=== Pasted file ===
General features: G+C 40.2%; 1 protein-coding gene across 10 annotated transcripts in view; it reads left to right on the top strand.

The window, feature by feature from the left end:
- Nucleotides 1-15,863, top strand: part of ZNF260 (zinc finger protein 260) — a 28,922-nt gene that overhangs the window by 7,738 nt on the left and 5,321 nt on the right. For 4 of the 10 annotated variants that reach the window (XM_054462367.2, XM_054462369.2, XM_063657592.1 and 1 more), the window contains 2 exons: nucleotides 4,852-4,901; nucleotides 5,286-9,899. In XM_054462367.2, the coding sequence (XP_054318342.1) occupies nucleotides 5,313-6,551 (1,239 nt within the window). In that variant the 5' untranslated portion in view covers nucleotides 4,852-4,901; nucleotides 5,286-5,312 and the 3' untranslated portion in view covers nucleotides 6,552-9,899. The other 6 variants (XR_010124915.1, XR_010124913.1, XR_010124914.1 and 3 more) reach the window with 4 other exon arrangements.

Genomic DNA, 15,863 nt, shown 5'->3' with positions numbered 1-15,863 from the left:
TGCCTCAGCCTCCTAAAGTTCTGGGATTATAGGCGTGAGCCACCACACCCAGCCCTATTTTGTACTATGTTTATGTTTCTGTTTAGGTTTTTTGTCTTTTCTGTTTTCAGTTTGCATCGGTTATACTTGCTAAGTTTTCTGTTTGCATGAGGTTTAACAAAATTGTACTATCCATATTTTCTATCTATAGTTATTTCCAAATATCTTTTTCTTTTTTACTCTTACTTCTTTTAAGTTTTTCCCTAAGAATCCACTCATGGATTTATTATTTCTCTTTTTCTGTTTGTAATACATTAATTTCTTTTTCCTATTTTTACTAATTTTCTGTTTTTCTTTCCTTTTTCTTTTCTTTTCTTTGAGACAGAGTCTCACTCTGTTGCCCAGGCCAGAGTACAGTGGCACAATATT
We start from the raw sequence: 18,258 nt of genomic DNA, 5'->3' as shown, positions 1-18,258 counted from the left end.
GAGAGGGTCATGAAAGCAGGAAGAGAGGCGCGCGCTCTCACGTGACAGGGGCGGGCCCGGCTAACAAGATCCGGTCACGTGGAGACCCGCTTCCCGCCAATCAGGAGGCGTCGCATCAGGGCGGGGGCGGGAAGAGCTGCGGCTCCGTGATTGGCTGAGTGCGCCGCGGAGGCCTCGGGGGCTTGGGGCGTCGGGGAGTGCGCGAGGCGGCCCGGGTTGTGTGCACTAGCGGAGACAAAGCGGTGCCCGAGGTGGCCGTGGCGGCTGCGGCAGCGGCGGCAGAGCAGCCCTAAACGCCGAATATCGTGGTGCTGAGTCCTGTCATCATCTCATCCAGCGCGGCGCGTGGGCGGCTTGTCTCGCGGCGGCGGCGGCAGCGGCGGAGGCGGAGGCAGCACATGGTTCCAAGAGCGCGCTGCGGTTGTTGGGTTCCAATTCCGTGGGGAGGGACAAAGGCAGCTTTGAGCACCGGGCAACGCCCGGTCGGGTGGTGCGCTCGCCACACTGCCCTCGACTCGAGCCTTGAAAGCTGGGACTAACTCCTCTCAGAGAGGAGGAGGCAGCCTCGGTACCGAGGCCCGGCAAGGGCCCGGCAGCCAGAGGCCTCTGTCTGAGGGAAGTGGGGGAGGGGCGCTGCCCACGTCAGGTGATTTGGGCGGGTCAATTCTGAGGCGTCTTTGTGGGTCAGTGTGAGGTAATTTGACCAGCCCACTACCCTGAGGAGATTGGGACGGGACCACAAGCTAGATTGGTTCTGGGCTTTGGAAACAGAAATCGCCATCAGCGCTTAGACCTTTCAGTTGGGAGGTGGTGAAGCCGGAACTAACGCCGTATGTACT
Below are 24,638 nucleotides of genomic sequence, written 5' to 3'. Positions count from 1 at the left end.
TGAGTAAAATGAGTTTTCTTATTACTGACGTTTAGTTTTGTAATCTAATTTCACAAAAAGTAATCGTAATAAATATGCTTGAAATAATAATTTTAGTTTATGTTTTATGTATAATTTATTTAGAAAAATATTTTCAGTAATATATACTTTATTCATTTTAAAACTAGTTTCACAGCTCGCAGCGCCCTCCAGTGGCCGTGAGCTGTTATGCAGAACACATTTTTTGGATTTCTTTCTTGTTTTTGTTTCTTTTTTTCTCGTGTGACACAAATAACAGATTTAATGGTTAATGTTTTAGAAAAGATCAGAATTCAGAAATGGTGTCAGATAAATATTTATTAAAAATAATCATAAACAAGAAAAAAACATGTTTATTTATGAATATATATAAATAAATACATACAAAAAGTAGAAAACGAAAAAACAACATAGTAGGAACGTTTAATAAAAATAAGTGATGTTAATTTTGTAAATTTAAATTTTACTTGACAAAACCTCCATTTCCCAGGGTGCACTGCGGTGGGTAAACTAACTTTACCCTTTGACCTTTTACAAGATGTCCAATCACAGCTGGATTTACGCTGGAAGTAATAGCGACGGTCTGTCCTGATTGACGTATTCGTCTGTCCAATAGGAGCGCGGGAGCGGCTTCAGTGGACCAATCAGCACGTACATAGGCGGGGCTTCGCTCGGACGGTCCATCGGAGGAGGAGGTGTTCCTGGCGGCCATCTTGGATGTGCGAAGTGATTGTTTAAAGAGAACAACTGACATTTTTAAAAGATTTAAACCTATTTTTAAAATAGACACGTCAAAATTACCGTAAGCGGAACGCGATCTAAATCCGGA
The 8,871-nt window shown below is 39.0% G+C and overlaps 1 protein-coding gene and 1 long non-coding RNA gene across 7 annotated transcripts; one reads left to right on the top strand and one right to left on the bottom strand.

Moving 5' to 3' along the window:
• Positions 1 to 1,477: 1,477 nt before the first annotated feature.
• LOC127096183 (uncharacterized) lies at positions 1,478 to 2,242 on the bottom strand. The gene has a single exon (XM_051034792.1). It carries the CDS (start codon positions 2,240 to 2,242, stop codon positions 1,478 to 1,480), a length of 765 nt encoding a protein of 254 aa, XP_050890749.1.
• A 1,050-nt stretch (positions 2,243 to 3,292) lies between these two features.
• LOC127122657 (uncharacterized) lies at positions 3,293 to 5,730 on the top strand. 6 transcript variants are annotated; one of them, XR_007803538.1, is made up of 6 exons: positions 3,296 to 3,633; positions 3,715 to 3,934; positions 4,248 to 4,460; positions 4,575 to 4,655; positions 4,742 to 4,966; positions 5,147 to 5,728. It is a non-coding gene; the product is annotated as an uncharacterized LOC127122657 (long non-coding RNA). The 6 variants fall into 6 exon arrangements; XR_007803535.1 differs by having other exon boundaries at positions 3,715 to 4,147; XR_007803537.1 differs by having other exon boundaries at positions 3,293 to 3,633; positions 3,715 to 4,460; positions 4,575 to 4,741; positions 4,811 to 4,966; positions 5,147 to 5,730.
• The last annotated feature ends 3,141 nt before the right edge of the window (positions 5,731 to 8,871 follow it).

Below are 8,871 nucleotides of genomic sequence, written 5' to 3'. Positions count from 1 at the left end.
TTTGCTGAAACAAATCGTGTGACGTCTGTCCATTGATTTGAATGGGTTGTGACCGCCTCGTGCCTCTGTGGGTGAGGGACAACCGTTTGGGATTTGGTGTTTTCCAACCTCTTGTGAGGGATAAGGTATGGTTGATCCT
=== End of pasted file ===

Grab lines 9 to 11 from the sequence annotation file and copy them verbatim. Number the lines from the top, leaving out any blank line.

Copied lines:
TGAGTAAAATGAGTTTTCTTATTACTGACGTTTAGTTTTGTAATCTAATTTCACAAAAAGTAATCGTAATAAATATGCTTGAAATAATAATTTTAGTTTATGTTTTATGTATAATTTATTTAGAAAAATATTTTCAGTAATATATACTTTATTCATTTTAAAACTAGTTTCACAGCTCGCAGCGCCCTCCAGTGGCCGTGAGCTGTTATGCAGAACACATTTTTTGGATTTCTTTCTTGTTTTTGTTTCTTTTTTTCTCGTGTGACACAAATAACAGATTTAATGGTTAATGTTTTAGAAAAGATCAGAATTCAGAAATGGTGTCAGATAAATATTTATTAAAAATAATCATAAACAAGAAAAAAACATGTTTATTTATGAATATATATAAATAAATACATACAAAAAGTAGAAAACGAAAAAACAACATAGTAGGAACGTTTAATAAAAATAAGTGATGTTAATTTTGTAAATTTAAATTTTACTTGACAAAACCTCCATTTCCCAGGGTGCACTGCGGTGGGTAAACTAACTTTACCCTTTGACCTTTTACAAGATGTCCAATCACAGCTGGATTTACGCTGGAAGTAATAGCGACGGTCTGTCCTGATTGACGTATTCGTCTGTCCAATAGGAGCGCGGGAGCGGCTTCAGTGGACCAATCAGCACGTACATAGGCGGGGCTTCGCTCGGACGGTCCATCGGAGGAGGAGGTGTTCCTGGCGGCCATCTTGGATGTGCGAAGTGATTGTTTAAAGAGAACAACTGACATTTTTAAAAGATTTAAACCTATTTTTAAAATAGACACGTCAAAATTACCGTAAGCGGAACGCGATCTAAATCCGGA
The 8,871-nt window shown below is 39.0% G+C and overlaps 1 protein-coding gene and 1 long non-coding RNA gene across 7 annotated transcripts; one reads left to right on the top strand and one right to left on the bottom strand.

Moving 5' to 3' along the window: